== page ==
This has had massive effects in mechanical engineering for a long time. Take Russia, for example: ten years ago, the German providers there were market leaders with a share of almost 25 percent, as reported by the VDMA. Today, however, according to the association, the market share is only around 15 percent. Instead, the new front runner is China with over 20 percent of the business there.
“It is true that many companies that are being displaced in some places still find new markets for their products,” says VDMA foreign trade expert Ackermann. “But that is becoming increasingly difficult, especially since the sales regions are becoming more fragmented and the competition is tougher.” The previous successful export model is acutely at risk for the 230 billion euro industry due to increasing protectionism worldwide, reports the VDMA. Corona also works here as a fire accelerator.
WTO fails as an arbitration body
And there are practically no more arbitrating bodies, complain the machine builders, who employ a million people and are among the largest industrial employers in Germany. According to Ackermann, both the Organization for Economic Cooperation and Development (OECD) and the World Trade Organization (WTO) have been completely out of action as institutions and regulators for years.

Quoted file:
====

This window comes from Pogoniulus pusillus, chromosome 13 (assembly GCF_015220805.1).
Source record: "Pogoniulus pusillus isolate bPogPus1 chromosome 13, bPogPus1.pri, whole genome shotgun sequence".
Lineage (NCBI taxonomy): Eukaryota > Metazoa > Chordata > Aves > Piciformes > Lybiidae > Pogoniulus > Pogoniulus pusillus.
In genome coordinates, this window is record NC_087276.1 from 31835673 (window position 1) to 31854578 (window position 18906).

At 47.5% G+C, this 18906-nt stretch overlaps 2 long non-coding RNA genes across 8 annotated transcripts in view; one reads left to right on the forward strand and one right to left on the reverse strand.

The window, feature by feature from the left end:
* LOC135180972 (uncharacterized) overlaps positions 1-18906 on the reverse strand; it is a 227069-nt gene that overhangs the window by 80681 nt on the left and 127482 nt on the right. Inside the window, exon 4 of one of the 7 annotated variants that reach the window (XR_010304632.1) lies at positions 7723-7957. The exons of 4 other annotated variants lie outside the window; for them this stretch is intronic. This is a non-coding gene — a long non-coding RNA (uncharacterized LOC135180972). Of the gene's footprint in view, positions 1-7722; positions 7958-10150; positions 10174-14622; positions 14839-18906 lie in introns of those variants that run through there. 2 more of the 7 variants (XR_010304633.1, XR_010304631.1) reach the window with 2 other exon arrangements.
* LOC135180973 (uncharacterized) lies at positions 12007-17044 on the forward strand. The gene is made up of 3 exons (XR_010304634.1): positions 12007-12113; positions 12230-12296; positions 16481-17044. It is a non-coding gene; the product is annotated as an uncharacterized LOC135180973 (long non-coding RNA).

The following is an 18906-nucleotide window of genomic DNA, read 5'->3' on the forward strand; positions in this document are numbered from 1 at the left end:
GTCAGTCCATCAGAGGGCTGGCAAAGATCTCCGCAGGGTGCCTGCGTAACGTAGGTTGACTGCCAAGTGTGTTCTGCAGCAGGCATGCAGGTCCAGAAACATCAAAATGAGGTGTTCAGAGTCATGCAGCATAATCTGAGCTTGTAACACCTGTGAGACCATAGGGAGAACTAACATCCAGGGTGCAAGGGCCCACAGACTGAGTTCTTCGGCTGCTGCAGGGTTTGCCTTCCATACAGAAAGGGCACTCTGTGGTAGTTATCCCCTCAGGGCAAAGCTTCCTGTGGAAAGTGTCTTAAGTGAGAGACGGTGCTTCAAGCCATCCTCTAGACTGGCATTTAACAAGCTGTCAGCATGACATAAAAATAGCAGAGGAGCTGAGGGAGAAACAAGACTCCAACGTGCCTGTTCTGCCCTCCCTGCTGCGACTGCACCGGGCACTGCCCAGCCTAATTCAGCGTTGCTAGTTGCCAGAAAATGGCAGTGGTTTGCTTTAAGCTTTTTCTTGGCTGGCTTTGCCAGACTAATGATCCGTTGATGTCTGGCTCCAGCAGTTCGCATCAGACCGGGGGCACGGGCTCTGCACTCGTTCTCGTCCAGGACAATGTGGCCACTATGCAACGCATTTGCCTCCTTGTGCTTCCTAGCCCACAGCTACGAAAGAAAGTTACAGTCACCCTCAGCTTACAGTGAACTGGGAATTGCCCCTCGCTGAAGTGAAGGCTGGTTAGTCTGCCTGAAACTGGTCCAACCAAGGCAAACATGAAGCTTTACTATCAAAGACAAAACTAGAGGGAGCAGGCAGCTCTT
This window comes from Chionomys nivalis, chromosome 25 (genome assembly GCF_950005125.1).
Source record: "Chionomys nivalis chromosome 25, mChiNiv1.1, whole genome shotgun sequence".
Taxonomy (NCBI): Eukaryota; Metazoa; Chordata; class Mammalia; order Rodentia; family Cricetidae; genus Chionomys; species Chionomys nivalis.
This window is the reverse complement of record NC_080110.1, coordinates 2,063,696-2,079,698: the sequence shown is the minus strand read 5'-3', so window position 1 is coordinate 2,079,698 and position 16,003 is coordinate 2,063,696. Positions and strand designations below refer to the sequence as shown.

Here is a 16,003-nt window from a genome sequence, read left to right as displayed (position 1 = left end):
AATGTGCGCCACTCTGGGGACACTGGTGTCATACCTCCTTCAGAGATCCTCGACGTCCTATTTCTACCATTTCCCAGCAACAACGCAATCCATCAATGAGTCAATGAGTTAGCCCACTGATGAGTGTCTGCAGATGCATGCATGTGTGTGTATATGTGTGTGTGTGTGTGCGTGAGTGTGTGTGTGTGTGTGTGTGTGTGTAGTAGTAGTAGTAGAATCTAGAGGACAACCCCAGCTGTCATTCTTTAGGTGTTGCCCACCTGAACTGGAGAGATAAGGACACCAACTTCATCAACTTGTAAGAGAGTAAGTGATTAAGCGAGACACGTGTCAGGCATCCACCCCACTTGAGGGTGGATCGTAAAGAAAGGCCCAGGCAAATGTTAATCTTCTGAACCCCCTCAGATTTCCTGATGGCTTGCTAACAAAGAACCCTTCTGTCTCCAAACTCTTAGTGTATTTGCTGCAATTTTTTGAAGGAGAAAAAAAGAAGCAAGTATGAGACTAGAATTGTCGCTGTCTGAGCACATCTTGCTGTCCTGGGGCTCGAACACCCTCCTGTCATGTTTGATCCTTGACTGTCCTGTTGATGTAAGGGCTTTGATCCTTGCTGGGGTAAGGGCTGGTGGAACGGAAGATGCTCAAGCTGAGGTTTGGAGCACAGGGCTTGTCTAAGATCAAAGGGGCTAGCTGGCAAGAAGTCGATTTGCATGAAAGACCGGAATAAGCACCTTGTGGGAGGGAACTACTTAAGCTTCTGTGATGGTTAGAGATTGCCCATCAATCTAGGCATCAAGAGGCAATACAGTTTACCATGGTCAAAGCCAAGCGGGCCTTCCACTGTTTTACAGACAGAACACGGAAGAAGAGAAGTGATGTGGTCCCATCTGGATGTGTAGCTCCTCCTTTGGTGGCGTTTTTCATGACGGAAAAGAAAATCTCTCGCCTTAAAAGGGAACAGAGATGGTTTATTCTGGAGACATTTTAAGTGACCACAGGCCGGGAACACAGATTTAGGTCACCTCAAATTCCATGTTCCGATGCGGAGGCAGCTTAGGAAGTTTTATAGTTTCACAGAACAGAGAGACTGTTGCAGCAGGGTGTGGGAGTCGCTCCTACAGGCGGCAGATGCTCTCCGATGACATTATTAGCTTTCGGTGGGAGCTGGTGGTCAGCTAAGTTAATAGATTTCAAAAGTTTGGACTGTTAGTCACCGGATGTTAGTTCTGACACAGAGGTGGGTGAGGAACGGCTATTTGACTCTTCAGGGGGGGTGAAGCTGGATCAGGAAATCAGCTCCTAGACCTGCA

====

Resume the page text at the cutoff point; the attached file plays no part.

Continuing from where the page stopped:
“The WTO has been discussing for 20 years and practically nothing is happening. We therefore need many more free trade agreements as a second-best solution. ”Because a free world needs free trade. “Only this basic formula makes sense in international cooperation.” The machine-builders’ wish list includes agreements with Mercosur and Mexico, but also with Australia and New Zealand or with Indonesia, Thailand and the Philippines and not least with Great Britain.
The VDMA therefore considers tightening protective measures in Germany to be just as wrong as export aid based on the Chinese model. “Simply taking over obstacles and copying them is no solution for us. Because we cannot demand free markets and at the same time stand up for Germany’s isolation ”, says Ackermann, who is brave:“ We take up the fight. ”Instead, the association demands that German and European politics actively maintain contact with countries with high import tariffs and other trade policy countermeasures and advocates solutions.
The export problems hit the mechanical engineering sector in an already extremely tense situation. From January 2019 to June 2020, incoming orders declined in 17 out of 18 months compared to the respective month of the previous year, most recently again very significantly with minus values of around 30 percent in April, May and June. The decline in orders from abroad is significantly greater than the minus from Germany. “This decline is due to a weakened global economy due to trade disputes and political upheavals, which was also hit hard by the Covid-19 pandemic,” explains VDMA economic expert Olaf Wortmann. How many orders are lost due to protectionism and trade barriers cannot be quantified, according to the association. “Unfortunately, none of the clients tell us that. Otherwise we would have the necessary argumentation aid vis-à-vis politics, ”says Ulrich Ackermann.